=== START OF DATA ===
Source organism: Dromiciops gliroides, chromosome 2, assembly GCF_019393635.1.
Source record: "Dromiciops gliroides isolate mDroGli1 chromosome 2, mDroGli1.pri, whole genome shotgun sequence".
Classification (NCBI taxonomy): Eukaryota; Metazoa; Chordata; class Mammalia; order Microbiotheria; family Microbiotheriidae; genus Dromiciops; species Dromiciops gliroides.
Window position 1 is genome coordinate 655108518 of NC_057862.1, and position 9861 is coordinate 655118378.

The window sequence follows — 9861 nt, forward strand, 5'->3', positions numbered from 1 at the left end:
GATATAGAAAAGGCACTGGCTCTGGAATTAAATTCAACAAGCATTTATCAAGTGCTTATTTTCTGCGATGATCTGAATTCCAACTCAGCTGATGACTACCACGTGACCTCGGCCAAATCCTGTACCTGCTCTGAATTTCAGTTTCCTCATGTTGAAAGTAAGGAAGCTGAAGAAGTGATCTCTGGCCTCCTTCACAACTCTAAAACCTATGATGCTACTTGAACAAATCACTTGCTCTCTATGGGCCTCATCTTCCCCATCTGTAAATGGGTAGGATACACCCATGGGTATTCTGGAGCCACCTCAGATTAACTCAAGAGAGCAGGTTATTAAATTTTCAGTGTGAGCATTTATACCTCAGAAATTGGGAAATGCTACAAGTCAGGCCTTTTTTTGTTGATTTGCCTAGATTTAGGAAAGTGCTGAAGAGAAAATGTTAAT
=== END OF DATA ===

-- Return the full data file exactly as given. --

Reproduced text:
Source organism: Dromiciops gliroides, chromosome 2, assembly GCF_019393635.1.
Source record: "Dromiciops gliroides isolate mDroGli1 chromosome 2, mDroGli1.pri, whole genome shotgun sequence".
Classification (NCBI taxonomy): Eukaryota; Metazoa; Chordata; class Mammalia; order Microbiotheria; family Microbiotheriidae; genus Dromiciops; species Dromiciops gliroides.
Window position 1 is genome coordinate 655108518 of NC_057862.1, and position 9861 is coordinate 655118378.

The window sequence follows — 9861 nt, forward strand, 5'->3', positions numbered from 1 at the left end:
GATATAGAAAAGGCACTGGCTCTGGAATTAAATTCAACAAGCATTTATCAAGTGCTTATTTTCTGCGATGATCTGAATTCCAACTCAGCTGATGACTACCACGTGACCTCGGCCAAATCCTGTACCTGCTCTGAATTTCAGTTTCCTCATGTTGAAAGTAAGGAAGCTGAAGAAGTGATCTCTGGCCTCCTTCACAACTCTAAAACCTATGATGCTACTTGAACAAATCACTTGCTCTCTATGGGCCTCATCTTCCCCATCTGTAAATGGGTAGGATACACCCATGGGTATTCTGGAGCCACCTCAGATTAACTCAAGAGAGCAGGTTATTAAATTTTCAGTGTGAGCATTTATACCTCAGAAATTGGGAAATGCTACAAGTCAGGCCTTTTTTTGTTGATTTGCCTAGATTTAGGAAAGTGCTGAAGAGAAAATGTTAAT